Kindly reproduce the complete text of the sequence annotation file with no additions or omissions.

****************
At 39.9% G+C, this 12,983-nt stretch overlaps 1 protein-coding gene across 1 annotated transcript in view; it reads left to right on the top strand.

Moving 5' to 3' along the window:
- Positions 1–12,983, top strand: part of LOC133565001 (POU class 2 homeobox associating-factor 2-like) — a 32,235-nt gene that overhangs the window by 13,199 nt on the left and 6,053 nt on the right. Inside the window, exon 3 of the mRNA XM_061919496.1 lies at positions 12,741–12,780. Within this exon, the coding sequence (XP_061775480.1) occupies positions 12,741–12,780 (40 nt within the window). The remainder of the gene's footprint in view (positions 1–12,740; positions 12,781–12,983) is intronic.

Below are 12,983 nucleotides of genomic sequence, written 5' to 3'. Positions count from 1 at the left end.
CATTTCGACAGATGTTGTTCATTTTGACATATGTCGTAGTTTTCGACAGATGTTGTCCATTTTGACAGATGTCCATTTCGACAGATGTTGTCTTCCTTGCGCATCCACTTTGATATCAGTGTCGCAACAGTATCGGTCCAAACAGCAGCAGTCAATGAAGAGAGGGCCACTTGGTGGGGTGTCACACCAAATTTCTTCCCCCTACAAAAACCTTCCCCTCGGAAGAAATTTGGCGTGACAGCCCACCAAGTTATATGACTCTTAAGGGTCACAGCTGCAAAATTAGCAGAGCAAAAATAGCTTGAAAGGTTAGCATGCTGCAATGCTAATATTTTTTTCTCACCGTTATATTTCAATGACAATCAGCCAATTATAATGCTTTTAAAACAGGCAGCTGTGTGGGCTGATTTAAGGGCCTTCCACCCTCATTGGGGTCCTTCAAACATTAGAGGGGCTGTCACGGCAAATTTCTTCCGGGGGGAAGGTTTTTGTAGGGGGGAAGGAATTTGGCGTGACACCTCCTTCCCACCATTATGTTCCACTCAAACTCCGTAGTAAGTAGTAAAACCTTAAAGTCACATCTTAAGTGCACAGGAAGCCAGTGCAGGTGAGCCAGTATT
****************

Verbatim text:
At 39.9% G+C, this 12,983-nt stretch overlaps 1 protein-coding gene across 1 annotated transcript in view; it reads left to right on the top strand.

Moving 5' to 3' along the window:
- Positions 1–12,983, top strand: part of LOC133565001 (POU class 2 homeobox associating-factor 2-like) — a 32,235-nt gene that overhangs the window by 13,199 nt on the left and 6,053 nt on the right. Inside the window, exon 3 of the mRNA XM_061919496.1 lies at positions 12,741–12,780. Within this exon, the coding sequence (XP_061775480.1) occupies positions 12,741–12,780 (40 nt within the window). The remainder of the gene's footprint in view (positions 1–12,740; positions 12,781–12,983) is intronic.

Below are 12,983 nucleotides of genomic sequence, written 5' to 3'. Positions count from 1 at the left end.
CATTTCGACAGATGTTGTTCATTTTGACATATGTCGTAGTTTTCGACAGATGTTGTCCATTTTGACAGATGTCCATTTCGACAGATGTTGTCTTCCTTGCGCATCCACTTTGATATCAGTGTCGCAACAGTATCGGTCCAAACAGCAGCAGTCAATGAAGAGAGGGCCACTTGGTGGGGTGTCACACCAAATTTCTTCCCCCTACAAAAACCTTCCCCTCGGAAGAAATTTGGCGTGACAGCCCACCAAGTTATATGACTCTTAAGGGTCACAGCTGCAAAATTAGCAGAGCAAAAATAGCTTGAAAGGTTAGCATGCTGCAATGCTAATATTTTTTTCTCACCGTTATATTTCAATGACAATCAGCCAATTATAATGCTTTTAAAACAGGCAGCTGTGTGGGCTGATTTAAGGGCCTTCCACCCTCATTGGGGTCCTTCAAACATTAGAGGGGCTGTCACGGCAAATTTCTTCCGGGGGGAAGGTTTTTGTAGGGGGGAAGGAATTTGGCGTGACACCTCCTTCCCACCATTATGTTCCACTCAAACTCCGTAGTAAGTAGTAAAACCTTAAAGTCACATCTTAAGTGCACAGGAAGCCAGTGCAGGTGAGCCAGTATT